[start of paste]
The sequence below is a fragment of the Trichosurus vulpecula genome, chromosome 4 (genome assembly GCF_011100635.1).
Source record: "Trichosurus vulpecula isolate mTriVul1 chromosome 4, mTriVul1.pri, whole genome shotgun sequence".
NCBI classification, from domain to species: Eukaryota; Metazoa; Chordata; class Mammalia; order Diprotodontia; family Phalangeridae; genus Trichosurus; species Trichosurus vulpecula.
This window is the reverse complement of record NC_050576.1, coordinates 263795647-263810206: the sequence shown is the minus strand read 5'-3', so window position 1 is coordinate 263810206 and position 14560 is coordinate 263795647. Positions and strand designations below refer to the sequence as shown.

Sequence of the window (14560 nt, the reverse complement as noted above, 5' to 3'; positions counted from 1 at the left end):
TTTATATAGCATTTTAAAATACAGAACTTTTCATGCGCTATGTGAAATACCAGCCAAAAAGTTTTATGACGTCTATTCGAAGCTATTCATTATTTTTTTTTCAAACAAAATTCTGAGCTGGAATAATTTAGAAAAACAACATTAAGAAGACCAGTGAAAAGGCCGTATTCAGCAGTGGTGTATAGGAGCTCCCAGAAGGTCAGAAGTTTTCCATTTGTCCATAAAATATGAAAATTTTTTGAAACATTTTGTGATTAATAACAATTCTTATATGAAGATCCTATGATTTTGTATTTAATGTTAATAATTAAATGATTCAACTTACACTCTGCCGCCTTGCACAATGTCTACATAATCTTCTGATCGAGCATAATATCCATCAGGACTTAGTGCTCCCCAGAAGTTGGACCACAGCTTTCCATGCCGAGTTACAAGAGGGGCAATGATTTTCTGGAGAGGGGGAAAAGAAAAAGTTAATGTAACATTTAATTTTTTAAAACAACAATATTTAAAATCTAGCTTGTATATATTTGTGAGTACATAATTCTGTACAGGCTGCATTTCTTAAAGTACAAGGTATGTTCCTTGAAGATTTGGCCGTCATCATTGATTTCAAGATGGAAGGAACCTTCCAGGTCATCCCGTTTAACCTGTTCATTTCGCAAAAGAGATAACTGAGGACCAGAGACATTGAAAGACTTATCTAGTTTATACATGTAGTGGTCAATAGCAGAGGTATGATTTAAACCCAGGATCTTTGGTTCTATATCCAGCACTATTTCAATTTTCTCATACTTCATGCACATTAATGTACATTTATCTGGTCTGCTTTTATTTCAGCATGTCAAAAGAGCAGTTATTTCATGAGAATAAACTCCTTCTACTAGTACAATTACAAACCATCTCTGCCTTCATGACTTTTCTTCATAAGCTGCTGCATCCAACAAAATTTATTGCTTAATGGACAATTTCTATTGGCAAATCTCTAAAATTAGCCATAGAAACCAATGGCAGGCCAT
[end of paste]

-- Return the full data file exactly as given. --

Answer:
The sequence below is a fragment of the Trichosurus vulpecula genome, chromosome 4 (genome assembly GCF_011100635.1).
Source record: "Trichosurus vulpecula isolate mTriVul1 chromosome 4, mTriVul1.pri, whole genome shotgun sequence".
NCBI classification, from domain to species: Eukaryota; Metazoa; Chordata; class Mammalia; order Diprotodontia; family Phalangeridae; genus Trichosurus; species Trichosurus vulpecula.
This window is the reverse complement of record NC_050576.1, coordinates 263795647-263810206: the sequence shown is the minus strand read 5'-3', so window position 1 is coordinate 263810206 and position 14560 is coordinate 263795647. Positions and strand designations below refer to the sequence as shown.

Sequence of the window (14560 nt, the reverse complement as noted above, 5' to 3'; positions counted from 1 at the left end):
TTTATATAGCATTTTAAAATACAGAACTTTTCATGCGCTATGTGAAATACCAGCCAAAAAGTTTTATGACGTCTATTCGAAGCTATTCATTATTTTTTTTTCAAACAAAATTCTGAGCTGGAATAATTTAGAAAAACAACATTAAGAAGACCAGTGAAAAGGCCGTATTCAGCAGTGGTGTATAGGAGCTCCCAGAAGGTCAGAAGTTTTCCATTTGTCCATAAAATATGAAAATTTTTTGAAACATTTTGTGATTAATAACAATTCTTATATGAAGATCCTATGATTTTGTATTTAATGTTAATAATTAAATGATTCAACTTACACTCTGCCGCCTTGCACAATGTCTACATAATCTTCTGATCGAGCATAATATCCATCAGGACTTAGTGCTCCCCAGAAGTTGGACCACAGCTTTCCATGCCGAGTTACAAGAGGGGCAATGATTTTCTGGAGAGGGGGAAAAGAAAAAGTTAATGTAACATTTAATTTTTTAAAACAACAATATTTAAAATCTAGCTTGTATATATTTGTGAGTACATAATTCTGTACAGGCTGCATTTCTTAAAGTACAAGGTATGTTCCTTGAAGATTTGGCCGTCATCATTGATTTCAAGATGGAAGGAACCTTCCAGGTCATCCCGTTTAACCTGTTCATTTCGCAAAAGAGATAACTGAGGACCAGAGACATTGAAAGACTTATCTAGTTTATACATGTAGTGGTCAATAGCAGAGGTATGATTTAAACCCAGGATCTTTGGTTCTATATCCAGCACTATTTCAATTTTCTCATACTTCATGCACATTAATGTACATTTATCTGGTCTGCTTTTATTTCAGCATGTCAAAAGAGCAGTTATTTCATGAGAATAAACTCCTTCTACTAGTACAATTACAAACCATCTCTGCCTTCATGACTTTTCTTCATAAGCTGCTGCATCCAACAAAATTTATTGCTTAATGGACAATTTCTATTGGCAAATCTCTAAAATTAGCCATAGAAACCAATGGCAGGCCAT